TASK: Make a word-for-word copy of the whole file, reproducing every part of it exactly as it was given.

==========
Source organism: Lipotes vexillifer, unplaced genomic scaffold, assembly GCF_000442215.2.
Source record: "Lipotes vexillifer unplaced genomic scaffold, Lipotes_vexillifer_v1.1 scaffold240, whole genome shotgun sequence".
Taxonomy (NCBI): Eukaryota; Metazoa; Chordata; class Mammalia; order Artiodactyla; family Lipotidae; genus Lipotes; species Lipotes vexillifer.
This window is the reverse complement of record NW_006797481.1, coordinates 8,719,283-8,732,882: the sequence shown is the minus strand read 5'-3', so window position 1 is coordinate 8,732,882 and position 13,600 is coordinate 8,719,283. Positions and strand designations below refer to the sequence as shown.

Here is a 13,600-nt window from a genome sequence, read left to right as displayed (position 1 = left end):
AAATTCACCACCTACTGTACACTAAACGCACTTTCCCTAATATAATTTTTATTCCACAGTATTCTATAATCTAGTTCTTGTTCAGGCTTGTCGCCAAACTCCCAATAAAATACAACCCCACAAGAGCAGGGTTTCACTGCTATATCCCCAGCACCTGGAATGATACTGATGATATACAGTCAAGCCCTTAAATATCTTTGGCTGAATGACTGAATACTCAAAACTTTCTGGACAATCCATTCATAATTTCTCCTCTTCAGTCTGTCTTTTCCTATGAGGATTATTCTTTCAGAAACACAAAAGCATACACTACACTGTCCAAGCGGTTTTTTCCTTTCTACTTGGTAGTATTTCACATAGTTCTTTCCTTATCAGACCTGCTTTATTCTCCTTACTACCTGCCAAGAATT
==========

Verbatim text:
Source organism: Lipotes vexillifer, unplaced genomic scaffold, assembly GCF_000442215.2.
Source record: "Lipotes vexillifer unplaced genomic scaffold, Lipotes_vexillifer_v1.1 scaffold240, whole genome shotgun sequence".
Taxonomy (NCBI): Eukaryota; Metazoa; Chordata; class Mammalia; order Artiodactyla; family Lipotidae; genus Lipotes; species Lipotes vexillifer.
This window is the reverse complement of record NW_006797481.1, coordinates 8,719,283-8,732,882: the sequence shown is the minus strand read 5'-3', so window position 1 is coordinate 8,732,882 and position 13,600 is coordinate 8,719,283. Positions and strand designations below refer to the sequence as shown.

Here is a 13,600-nt window from a genome sequence, read left to right as displayed (position 1 = left end):
AAATTCACCACCTACTGTACACTAAACGCACTTTCCCTAATATAATTTTTATTCCACAGTATTCTATAATCTAGTTCTTGTTCAGGCTTGTCGCCAAACTCCCAATAAAATACAACCCCACAAGAGCAGGGTTTCACTGCTATATCCCCAGCACCTGGAATGATACTGATGATATACAGTCAAGCCCTTAAATATCTTTGGCTGAATGACTGAATACTCAAAACTTTCTGGACAATCCATTCATAATTTCTCCTCTTCAGTCTGTCTTTTCCTATGAGGATTATTCTTTCAGAAACACAAAAGCATACACTACACTGTCCAAGCGGTTTTTTCCTTTCTACTTGGTAGTATTTCACATAGTTCTTTCCTTATCAGACCTGCTTTATTCTCCTTACTACCTGCCAAGAATT